Great Depression spurred ‘amazing’ period of creativity

February 26, 2009

(PhysOrg.com) -- The hardships of the Great Depression spurred a period of unparalleled creativity according to a University of Manchester historian.

Dr Charlie Wildman says the modern high street and great architecture are a lasting legacy of one of the most traumatic times in British economic history.

According to her study of archives in Liverpool and Manchester from the 1920s and 30s, councils invested massively in public transport, civic and commercial architecture as well civic exhibitions and official celebrations.

If history repeats itself, the findings may provide a crumb of comfort for people enduring current economic woes.

Iconic landmarks such as Manchester Central Library, Manchester Town hall extension, the Mersey Tunnel and the Liverpool Philharmonic Hall were all built during the early 1930s.

“Without doubt, the Great Depression caused huge hardship for millions of people - but that was not the whole story,” she said.

“Municipal rulers, civic leaders and businessmen were the spur for amazing levels confidence, innovation and civic pride.

“Many retail businesses moved from the suburbs to central locations. They adopted creative ideas to attract more customers who could shop at lower prices.

“This had a lasting legacy though the creation of the modern high street and what we recognise today as shopping culture.

”The jury’s out on whether the similar levels of creativity will result from today’s economic crisis - but I don’t see why not.”

According to Dr Wildman’s research, department stores used innovative ideas to attract shoppers. Examples include a zoo at George Henry Lees and an appearance as a shop assistant by Gracie Fields at Bon Marche, both in Liverpool.

An ambitious Liverpudlian archbishop called Richard Downing raised £1 million - a huge sum in those days - to build the largest Cathedral outside Rome.

The building - never completed - was designed by renowned architect Edwin Lutyens and would have been twice the size of the city’s Anglican Cathedral.

And Trafford Park in Manchester - one of the oldest industrial estates in the world - was revitalised during the Depression.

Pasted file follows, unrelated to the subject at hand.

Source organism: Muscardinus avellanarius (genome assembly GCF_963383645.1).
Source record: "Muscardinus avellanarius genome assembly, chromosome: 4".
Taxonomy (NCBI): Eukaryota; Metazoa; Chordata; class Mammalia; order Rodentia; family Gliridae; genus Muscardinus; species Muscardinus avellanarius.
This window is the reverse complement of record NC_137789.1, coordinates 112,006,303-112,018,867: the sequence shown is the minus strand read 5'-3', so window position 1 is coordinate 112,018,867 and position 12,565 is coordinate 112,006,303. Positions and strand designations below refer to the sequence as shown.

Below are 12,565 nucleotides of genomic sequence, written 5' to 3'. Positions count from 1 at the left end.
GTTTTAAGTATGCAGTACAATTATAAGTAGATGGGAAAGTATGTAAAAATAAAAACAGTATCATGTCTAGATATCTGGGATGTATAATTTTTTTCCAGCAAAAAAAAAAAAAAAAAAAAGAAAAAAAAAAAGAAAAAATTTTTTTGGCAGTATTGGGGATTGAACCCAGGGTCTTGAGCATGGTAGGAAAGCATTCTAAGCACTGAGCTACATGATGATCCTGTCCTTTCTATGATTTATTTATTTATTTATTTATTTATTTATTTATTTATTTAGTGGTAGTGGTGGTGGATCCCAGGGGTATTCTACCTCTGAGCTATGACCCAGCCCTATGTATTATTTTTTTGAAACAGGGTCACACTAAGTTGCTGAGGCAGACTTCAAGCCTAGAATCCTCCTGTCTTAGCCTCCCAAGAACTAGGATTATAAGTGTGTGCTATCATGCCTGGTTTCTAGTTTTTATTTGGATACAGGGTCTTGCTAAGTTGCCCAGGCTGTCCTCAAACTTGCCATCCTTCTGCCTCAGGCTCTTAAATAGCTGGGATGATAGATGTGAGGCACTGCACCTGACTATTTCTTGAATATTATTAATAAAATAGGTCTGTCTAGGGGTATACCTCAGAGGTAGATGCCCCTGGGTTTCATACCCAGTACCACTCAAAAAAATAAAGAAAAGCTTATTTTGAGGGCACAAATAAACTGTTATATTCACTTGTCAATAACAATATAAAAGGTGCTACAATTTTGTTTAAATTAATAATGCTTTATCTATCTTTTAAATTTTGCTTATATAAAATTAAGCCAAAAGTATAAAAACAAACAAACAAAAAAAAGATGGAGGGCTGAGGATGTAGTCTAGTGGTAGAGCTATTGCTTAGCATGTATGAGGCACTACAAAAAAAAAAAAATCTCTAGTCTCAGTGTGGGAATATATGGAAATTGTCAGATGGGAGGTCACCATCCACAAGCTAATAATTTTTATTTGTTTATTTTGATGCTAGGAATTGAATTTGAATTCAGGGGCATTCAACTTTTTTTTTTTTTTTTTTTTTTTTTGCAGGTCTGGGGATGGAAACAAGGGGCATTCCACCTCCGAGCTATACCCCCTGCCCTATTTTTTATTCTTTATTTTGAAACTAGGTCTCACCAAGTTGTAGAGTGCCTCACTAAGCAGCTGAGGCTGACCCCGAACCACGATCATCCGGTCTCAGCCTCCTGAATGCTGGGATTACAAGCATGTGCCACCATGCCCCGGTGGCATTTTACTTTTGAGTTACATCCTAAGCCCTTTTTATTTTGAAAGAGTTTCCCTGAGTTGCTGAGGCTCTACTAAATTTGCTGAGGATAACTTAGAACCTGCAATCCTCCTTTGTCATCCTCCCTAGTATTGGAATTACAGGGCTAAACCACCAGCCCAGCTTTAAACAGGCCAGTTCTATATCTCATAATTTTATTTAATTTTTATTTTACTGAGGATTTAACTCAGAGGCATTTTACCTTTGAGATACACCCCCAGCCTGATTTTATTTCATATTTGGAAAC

Also according to Dr Wildman’s research, the innovations were a pragmatic response by politicians, businessmen, and church leaders to the threat of extremist politics.

She added: “You could say this period of civic investment was a form of opium for the masses.

“It certainly worked: the Tories still dominated and the Labour Party enjoyed greater support.

“Britain did not follow the experience of countries such as Spain, France and Germany: Communists and fascists were visible but in reality pretty marginal.”

Examples of innovations during the Great Depression:

• Around 140,000 people -15 per cent of Liverpool’s population - were re-housed by Liverpool Corporation between the wars, in 33,355 purpose-built suburban houses.
• In Manchester there were 21,859 new suburban council houses by 1933. In Wythenshawe alone, 40,000 inhabitants occupied 8,145 homes by 1939, nearly half way towards to Corporation’s goal of 100,000 people.
• The Mersey Tunnel was competed in 1934 and formally opened by the King on 18 July 1934, amid great celebrations.
• Manchester Corporation invested large amounts of money in the 1930s to extend the Town Hall and built a grand central library: renaming the area Manchester’s “Civic Centre”.
• Manchester Central Library cost almost £600,000, accommodated one million volumes and seated over 300 readers in the Great Hall, making it the largest after the reading room of the British Library.
• The Town Hall Extension cost £750,000 and included a new council chamber, Gas and Electricity Departments with their own showrooms, cinemas and demonstration rooms, and a 200 ft ‘Rates Hall’, where people paid their taxes.
• The Ship Canal Building (1926) in Manchester, was much taller than any other buildings in the city and required an Act of Parliament to overrule pre-existing regulations on building height.
L• iverpool Corporation encouraged architects in the city to emulate the building style of New York and the Lord Mayor of Liverpool visited the Lord Mayor of New York City in 1931. Examples include Herbert Rowse’s India Buildings (1930) and Martins Bank (1932), Rowse’s Philharmonic Hall (1939), and George’s Dock Ventilation and Control Station.
• In 1922, there were 1109 clothing shops listed in inner Liverpool and 2025 listed in outer Liverpool. Conversely, by 1938, there were 1209 clothing shops listed in inner Liverpool and just 830 in outer Liverpool.

Provided by University of Manchester

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